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San Jose Marches For Women’s Reproductive Rights

This article is written by a student writer from the Her Campus at SJSU chapter.

On Saturday, Oct. 2nd, 2021, San Jose marched to raise awareness for women’s reproductive rights. Demonstrators started at City Hall and made their way around the block chanting and holding signs. 

This local rally was a part of a much larger national movement. Other marches took place in every state, with a total of over 600 marches. The marches were in response to the recent passing of an abortion law in Texas, which allows for lawsuits against anyone involved with abortions after six weeks. Making it the most restrictive abortion law in the United States, and after a 5-4 vote, the Supreme Court refused to block it. 

Across the United States, many states have started restricting access to safe abortions. Oklahoma, North Dakota, South Dakota, Wisconsin, Arkansas, Louisiana, Mississippi, Alabama, Kentucky, Indiana, Ohio, and West Virginia now have an abortion ban at 20 weeks. These restrictions are not nearly as severe as Texas, but they still greatly limit access to abortions. 

At Saturday’s event, Dr. Sophia Yen, CEO and co-founder of Pandia Health, an online birth control provider run by women, spoke with me about the goal for the march. “We are encouraging the President of the United States as well as the leadership that we need to expand the Supreme Court because as it is right now it’s six to three conservative. We shall not overturn Roe V. Wade.”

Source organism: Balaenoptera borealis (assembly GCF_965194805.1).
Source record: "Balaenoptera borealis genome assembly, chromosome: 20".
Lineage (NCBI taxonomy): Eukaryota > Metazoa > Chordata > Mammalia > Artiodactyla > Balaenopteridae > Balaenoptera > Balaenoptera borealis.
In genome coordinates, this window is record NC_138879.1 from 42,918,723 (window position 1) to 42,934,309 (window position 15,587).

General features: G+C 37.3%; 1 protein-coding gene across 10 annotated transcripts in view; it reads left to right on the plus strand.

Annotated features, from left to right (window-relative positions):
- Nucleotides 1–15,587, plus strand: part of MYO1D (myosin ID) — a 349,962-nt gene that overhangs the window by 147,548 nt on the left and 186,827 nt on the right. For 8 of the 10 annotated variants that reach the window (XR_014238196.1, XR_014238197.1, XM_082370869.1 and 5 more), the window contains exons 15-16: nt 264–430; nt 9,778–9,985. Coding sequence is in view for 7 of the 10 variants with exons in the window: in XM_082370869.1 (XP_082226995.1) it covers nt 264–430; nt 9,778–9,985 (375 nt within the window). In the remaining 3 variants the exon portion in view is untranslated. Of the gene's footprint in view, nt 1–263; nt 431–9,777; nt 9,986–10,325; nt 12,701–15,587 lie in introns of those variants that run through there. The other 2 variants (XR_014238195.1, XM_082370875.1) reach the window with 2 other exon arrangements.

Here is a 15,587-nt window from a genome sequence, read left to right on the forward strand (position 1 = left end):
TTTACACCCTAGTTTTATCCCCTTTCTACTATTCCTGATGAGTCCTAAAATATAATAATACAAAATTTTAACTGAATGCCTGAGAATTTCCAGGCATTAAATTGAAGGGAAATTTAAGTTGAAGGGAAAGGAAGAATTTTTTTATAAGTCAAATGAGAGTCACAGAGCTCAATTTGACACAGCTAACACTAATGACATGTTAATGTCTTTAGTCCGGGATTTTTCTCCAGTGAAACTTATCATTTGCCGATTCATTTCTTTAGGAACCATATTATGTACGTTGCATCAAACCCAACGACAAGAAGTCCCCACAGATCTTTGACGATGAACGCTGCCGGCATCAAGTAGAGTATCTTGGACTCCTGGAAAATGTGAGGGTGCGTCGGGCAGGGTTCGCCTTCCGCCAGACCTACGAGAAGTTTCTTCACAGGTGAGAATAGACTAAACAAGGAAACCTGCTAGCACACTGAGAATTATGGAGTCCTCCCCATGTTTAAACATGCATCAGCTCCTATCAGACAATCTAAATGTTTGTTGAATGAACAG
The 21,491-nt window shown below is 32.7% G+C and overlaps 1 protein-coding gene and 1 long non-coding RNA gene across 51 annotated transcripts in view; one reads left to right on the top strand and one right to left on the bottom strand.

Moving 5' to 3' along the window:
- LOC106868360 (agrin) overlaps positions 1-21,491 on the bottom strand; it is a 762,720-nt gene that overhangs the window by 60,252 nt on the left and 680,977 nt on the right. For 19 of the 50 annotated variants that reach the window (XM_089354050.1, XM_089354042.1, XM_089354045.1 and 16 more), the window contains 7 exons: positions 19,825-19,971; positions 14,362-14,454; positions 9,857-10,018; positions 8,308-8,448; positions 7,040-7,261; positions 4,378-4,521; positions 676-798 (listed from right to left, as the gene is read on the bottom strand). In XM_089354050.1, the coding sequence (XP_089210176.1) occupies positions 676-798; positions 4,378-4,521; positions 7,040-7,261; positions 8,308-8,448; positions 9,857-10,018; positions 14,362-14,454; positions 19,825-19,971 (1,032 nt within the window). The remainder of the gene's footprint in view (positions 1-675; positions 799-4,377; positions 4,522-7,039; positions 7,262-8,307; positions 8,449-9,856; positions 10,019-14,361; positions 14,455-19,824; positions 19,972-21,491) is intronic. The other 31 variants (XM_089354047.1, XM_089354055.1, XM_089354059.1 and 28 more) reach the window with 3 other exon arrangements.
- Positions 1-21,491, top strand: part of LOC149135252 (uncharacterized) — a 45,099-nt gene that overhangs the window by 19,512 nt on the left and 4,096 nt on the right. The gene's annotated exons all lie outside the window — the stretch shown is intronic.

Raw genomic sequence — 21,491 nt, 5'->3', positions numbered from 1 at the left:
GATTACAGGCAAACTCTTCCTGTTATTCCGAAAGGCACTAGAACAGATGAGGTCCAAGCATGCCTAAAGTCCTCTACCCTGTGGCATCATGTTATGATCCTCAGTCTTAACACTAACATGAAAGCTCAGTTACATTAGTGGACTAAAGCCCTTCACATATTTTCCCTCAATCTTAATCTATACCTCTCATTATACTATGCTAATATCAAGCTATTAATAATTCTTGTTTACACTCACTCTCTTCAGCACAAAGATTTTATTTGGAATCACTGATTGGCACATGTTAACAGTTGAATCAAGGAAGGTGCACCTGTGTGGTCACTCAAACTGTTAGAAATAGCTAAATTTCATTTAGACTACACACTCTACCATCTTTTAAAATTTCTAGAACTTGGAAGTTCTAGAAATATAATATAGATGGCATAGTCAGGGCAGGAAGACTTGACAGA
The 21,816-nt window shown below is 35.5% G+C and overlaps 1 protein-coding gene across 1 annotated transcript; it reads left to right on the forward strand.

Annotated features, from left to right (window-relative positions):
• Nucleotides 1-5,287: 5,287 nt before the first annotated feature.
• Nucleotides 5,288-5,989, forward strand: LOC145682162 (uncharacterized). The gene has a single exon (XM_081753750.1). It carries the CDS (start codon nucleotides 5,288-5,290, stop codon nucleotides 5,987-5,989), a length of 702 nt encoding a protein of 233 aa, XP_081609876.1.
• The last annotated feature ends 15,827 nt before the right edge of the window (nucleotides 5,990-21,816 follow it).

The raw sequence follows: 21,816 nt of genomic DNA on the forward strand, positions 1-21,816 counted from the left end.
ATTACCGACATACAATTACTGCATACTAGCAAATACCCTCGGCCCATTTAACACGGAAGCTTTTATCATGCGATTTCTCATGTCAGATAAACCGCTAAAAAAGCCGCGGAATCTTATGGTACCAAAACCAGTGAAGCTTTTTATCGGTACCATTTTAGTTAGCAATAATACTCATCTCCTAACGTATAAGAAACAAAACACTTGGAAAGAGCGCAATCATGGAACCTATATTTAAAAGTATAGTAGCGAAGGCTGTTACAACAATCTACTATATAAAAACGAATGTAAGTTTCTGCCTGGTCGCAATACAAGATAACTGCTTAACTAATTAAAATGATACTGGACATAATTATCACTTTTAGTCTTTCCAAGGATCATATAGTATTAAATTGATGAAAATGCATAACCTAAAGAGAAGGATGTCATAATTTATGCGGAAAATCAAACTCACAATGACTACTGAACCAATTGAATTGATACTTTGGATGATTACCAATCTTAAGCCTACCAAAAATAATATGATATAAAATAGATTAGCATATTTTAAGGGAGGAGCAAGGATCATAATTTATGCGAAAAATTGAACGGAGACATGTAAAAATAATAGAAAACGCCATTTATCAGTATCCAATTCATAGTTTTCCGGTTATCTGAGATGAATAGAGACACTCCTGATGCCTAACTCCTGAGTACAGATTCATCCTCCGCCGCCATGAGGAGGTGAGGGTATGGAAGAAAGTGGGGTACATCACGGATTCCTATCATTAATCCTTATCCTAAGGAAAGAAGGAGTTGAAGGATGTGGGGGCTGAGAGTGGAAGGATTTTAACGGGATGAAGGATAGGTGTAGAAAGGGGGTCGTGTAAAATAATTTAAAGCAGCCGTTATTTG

Roe. V. Wade was passed in 1973, and it made access to safe and legal abortions a constitutional right. Before the passing of Roe. V. Wade, it was up to states to decide if abortion was legal. 

At the march, many women dressed up in red dresses with white bonnets, a symbol from Margaret Atwood’s novel “The Handmaid’s Tale.” One woman who dressed up at the march, and referred to herself as June, one of the characters in the novel, described the meaning behind her wardrobe choice. “I represent a woman who is oppressed, in every way, but especially sexually. I don’t have to carry a sign, because this outfit represents what will happen to women in this country if we fail. Complete and total oppression.” 

Other messages seen at the march included “My body my choice,” “Bans off our bodies,” and “Texas, where a virus has reproductive rights and a woman doesn’t.” 

When asked about the effectiveness of the event, march attendee Katherine Guerra said “We get people to join us, people get involved, people get to see these signs and what we have to say, so it definitely has a big impact on our community.”

The women’s reproductive rights marches have been an annual event since 2016, after the election of former President Donald Trump. Until their message has been heard and changes occur, the marches will continue.

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Second year Journalism student at SJSU